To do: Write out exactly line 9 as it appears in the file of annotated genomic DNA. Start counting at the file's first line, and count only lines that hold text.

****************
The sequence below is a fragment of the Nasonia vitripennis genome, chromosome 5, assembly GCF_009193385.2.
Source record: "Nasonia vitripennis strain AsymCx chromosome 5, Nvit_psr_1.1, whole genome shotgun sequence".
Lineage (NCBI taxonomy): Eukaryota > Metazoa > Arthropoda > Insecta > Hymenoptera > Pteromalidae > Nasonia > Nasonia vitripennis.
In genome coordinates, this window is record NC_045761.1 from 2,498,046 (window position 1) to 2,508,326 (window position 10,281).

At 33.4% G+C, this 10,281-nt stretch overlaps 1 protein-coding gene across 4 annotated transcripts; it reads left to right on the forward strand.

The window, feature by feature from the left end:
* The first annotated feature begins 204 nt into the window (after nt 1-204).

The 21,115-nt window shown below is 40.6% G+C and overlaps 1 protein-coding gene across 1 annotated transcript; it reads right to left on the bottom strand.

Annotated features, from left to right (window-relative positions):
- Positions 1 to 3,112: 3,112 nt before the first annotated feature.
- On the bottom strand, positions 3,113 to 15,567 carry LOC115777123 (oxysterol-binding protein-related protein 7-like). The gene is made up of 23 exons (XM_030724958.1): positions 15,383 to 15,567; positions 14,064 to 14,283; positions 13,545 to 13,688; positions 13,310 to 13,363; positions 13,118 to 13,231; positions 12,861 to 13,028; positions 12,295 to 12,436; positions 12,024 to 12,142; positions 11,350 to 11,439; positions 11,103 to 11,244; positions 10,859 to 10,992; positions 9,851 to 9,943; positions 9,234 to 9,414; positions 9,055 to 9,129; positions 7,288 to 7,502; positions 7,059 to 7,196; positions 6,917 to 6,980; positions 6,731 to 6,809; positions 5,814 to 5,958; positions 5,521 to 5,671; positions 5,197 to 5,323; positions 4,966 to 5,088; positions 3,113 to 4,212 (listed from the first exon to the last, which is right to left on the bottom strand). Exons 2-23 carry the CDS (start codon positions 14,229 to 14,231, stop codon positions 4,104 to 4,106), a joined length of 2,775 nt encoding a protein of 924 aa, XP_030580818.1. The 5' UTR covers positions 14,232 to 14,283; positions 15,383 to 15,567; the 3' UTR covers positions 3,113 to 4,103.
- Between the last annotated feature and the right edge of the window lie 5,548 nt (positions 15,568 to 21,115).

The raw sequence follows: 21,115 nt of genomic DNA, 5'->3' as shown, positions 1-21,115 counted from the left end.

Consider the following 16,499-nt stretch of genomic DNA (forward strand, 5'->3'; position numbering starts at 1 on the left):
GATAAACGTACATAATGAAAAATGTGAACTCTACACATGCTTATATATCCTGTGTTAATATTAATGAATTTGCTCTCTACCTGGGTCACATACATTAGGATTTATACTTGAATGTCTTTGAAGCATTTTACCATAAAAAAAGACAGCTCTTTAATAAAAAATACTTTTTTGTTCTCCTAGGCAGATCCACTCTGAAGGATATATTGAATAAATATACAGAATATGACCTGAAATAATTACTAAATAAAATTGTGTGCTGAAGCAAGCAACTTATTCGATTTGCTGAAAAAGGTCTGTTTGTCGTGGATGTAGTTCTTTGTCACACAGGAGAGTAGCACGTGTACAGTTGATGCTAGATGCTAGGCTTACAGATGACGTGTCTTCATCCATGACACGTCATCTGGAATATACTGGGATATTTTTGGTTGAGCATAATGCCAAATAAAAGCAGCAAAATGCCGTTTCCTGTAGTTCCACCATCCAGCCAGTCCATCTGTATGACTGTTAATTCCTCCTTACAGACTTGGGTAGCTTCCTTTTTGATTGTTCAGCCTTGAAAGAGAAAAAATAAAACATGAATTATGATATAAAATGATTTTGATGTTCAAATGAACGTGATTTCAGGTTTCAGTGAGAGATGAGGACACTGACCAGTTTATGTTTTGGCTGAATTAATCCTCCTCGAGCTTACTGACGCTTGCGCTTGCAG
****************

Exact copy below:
Annotated features, from left to right (window-relative positions):